However, to increase the challenge of this, there’s some open spot that have occurred. And you might be thinking where we’re going next, but we’re going to layer this just a bit. Is that at any point in this next level if an open spot appears next to you, you can simply slide to the left or the right. It’s very sly, it’s very subtle, just a slight shift. It’ll bump everything else, potentially. Does that make sense?
So same thing we’ve got the commitment. Now we simply have a slide to the left or a slide to the right as a spot becomes open. You can go for that spot. Great? Ready when you are.
(Group begins the new level of commitments.)
There’s a good moment.
(Continues with activity)
So pause here. As you’re playing this you’ve making the commitments. People were moving, you’ve got the slide happening a couple of times. How many of you even in the first round might have been like, “You know what open spot I’m going for it? I can make it there.” Anyone there? Maybe, maybe not.
This level, this round is what that’s about. You still have that commitment to make with another person if you want. You can slide to the left or slide to the right when it becomes open, and if there’s a spot that you think “I can make it there.” It’s all you.
Just challenging yourself, going for it. The thing to be clear is your actions will impact others simply, and it might be a helpful action like oh take my spot. I’ll go help someone else. Right? Help me! Sorry this one’s taken. It might be helpful, it might be hindering.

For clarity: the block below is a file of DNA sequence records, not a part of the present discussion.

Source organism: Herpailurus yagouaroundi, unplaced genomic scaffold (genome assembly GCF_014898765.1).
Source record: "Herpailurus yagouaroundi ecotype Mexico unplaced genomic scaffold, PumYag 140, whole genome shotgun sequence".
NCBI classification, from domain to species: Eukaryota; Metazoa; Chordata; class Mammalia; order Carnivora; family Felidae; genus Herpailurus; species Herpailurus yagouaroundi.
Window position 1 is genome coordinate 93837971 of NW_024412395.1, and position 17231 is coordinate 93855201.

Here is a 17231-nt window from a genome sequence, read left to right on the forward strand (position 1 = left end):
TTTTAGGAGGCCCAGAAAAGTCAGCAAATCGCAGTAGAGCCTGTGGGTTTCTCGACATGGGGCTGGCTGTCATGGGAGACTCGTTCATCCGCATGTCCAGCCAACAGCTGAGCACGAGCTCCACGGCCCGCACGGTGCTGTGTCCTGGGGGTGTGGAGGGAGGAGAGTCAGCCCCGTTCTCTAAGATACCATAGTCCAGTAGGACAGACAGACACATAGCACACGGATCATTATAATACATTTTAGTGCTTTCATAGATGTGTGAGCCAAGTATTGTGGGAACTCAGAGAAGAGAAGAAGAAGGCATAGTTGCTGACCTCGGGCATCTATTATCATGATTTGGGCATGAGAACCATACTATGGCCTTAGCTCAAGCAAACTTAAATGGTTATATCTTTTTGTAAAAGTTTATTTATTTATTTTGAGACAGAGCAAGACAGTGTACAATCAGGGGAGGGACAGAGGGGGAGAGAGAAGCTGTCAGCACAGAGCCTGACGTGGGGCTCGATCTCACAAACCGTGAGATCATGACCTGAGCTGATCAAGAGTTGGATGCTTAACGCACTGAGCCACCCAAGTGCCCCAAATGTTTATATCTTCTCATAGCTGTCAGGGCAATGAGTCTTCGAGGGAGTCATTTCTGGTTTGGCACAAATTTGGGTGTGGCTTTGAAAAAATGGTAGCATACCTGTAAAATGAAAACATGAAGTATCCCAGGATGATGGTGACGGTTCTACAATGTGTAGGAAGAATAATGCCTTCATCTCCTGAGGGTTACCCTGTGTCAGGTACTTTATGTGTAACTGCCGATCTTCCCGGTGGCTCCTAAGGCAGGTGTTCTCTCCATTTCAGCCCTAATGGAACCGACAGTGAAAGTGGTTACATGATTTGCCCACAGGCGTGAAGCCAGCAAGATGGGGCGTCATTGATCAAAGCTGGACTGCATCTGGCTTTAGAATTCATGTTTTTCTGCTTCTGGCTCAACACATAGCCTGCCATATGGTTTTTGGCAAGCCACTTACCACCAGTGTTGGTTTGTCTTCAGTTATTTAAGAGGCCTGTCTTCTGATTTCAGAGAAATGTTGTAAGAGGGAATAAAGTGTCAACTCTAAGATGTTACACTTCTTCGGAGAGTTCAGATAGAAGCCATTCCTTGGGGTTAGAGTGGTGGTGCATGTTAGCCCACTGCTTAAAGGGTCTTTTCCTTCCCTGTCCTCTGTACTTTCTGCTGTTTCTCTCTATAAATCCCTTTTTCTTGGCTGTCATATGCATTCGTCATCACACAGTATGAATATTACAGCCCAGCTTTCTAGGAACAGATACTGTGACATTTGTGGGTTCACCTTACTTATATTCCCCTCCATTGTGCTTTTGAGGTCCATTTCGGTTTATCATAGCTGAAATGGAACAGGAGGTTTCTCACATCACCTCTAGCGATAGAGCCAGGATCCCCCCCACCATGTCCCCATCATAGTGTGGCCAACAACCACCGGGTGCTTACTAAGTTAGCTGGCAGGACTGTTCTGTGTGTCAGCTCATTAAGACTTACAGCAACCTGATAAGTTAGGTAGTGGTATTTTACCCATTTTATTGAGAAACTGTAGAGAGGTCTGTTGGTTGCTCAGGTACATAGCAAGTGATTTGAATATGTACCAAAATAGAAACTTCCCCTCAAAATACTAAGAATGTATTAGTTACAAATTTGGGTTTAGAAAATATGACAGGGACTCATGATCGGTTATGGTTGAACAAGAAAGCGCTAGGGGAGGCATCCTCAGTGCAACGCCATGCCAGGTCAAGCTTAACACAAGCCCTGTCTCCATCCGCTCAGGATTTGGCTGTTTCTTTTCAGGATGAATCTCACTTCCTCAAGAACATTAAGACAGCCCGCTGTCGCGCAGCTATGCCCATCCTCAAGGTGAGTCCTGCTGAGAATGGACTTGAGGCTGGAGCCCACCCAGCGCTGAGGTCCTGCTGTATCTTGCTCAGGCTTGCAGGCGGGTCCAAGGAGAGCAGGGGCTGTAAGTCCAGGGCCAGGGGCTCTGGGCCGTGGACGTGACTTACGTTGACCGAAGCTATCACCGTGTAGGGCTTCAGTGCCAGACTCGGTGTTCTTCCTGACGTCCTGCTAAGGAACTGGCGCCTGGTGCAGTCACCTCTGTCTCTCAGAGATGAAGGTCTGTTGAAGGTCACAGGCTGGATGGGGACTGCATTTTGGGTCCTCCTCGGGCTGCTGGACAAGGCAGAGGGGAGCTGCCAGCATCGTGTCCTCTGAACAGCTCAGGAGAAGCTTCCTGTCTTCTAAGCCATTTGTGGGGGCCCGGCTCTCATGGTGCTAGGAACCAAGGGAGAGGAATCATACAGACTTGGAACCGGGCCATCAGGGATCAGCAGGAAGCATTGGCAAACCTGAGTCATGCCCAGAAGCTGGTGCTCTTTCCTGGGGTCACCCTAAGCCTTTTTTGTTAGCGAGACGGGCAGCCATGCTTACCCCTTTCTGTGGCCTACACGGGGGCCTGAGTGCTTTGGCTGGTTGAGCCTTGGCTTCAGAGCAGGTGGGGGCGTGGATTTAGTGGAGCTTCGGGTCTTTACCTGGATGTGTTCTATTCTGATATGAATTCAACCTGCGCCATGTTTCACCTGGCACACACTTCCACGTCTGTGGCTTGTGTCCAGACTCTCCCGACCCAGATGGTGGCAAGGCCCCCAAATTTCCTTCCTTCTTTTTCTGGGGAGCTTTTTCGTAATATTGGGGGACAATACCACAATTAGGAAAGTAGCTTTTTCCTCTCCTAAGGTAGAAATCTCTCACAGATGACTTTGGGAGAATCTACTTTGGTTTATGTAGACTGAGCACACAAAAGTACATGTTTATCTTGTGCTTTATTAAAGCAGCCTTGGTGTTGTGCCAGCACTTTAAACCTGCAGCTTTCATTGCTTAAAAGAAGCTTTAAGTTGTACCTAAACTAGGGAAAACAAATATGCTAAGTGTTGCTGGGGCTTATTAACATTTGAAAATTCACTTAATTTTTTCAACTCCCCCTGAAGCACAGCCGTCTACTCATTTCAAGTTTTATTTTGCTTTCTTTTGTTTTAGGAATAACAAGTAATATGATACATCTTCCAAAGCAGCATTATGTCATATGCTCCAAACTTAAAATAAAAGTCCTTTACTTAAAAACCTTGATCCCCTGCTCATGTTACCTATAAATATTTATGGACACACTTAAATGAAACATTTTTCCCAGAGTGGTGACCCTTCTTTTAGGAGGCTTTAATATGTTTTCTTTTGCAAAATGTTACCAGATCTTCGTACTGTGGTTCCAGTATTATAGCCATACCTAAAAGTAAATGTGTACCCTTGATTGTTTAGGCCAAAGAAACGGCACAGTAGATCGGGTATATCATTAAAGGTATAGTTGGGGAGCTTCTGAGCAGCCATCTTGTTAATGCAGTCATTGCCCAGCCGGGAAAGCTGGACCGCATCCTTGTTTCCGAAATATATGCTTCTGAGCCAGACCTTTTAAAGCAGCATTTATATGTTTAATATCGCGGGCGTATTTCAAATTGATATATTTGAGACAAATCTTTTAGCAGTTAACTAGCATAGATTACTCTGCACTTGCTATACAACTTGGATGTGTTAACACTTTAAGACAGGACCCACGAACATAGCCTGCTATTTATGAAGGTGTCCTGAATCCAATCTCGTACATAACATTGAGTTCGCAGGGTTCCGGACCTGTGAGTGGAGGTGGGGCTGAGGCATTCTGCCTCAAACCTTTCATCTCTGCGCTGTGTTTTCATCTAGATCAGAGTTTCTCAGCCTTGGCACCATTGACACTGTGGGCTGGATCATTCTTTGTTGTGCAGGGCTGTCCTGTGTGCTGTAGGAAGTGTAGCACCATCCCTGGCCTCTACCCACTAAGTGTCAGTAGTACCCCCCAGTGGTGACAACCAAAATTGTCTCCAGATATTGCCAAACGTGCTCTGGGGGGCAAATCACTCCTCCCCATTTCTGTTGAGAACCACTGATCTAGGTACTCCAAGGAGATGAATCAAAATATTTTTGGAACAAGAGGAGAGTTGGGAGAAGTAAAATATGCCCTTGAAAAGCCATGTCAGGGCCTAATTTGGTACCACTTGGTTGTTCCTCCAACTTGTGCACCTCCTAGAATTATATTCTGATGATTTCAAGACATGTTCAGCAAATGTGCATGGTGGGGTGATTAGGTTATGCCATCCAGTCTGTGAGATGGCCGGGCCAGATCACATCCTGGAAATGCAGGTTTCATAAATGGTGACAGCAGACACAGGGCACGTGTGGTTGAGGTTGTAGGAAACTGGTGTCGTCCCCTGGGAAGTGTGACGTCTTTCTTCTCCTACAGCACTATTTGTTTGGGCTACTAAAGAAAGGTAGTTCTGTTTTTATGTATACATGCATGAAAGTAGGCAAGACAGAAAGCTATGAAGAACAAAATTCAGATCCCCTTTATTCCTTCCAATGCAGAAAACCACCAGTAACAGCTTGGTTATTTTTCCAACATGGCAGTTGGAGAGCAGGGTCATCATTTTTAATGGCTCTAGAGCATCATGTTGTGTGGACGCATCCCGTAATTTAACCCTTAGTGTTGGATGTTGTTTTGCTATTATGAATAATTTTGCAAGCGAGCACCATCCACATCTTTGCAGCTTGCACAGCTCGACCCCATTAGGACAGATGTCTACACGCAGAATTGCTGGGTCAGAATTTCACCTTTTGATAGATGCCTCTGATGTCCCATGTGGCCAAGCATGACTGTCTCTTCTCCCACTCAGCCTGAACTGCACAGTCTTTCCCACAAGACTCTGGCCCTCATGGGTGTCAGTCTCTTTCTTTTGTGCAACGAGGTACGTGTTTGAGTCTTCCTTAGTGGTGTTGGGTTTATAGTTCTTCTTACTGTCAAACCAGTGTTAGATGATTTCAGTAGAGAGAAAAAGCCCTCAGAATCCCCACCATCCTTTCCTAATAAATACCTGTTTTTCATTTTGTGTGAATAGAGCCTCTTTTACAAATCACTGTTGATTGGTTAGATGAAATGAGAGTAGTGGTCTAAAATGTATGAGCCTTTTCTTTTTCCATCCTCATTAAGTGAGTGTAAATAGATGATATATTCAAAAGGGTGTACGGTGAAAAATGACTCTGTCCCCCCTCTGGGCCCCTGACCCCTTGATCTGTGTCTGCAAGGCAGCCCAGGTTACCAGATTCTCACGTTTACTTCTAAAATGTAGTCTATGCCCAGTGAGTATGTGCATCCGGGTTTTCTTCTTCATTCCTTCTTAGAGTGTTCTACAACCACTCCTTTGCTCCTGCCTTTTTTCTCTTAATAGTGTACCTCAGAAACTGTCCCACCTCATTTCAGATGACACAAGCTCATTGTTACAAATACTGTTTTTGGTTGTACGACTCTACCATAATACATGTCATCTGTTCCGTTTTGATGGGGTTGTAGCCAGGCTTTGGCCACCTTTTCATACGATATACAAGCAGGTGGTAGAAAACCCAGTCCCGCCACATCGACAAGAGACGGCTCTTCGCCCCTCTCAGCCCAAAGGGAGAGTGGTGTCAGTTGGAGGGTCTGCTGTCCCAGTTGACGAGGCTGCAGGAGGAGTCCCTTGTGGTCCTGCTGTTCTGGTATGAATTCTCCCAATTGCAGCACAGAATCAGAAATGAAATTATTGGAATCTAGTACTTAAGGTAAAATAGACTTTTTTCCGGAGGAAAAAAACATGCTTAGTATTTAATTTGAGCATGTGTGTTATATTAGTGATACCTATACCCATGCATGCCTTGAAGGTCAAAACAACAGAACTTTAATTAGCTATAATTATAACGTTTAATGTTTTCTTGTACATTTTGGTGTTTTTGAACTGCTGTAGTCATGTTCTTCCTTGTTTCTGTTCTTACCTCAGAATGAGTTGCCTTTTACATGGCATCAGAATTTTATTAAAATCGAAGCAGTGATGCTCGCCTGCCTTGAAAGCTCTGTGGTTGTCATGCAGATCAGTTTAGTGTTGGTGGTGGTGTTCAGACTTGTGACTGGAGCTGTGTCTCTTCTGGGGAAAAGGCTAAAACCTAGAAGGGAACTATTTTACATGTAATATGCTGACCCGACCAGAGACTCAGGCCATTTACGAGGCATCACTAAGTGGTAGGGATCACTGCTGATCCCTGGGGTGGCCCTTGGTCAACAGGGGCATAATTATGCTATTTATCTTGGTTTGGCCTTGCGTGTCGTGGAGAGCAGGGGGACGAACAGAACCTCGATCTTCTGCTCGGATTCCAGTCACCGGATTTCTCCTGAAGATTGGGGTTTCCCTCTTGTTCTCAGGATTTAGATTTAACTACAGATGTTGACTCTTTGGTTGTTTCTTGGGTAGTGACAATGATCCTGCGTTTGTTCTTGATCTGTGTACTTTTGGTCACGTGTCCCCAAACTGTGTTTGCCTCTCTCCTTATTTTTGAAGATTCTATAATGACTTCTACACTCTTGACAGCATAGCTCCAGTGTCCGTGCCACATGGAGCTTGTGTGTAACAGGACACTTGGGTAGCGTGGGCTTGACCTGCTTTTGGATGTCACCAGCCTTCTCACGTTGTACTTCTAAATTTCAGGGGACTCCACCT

Just be aware of what happens. So when you’re ready making all those commitments, making the switches, making the opportunities to challenge yourself.
(Switch is made.)
How To Play Narrative
For something completely different (!) ask your group to form a large circle, with each person standing on a ‘spot’ (a shoe, or chalk-mark works fine.)
Place yourself in the centre, and explain to the group that anyone at anytime is entitled to leave the shelter of their ‘spot’ in an attempt to swap spots with another person on the other side of the circle.
Typically, this commitment is initiated when two people eye each other from across the circle, give each other the nod to ‘GO’ and move with velocity to swap their respective spots.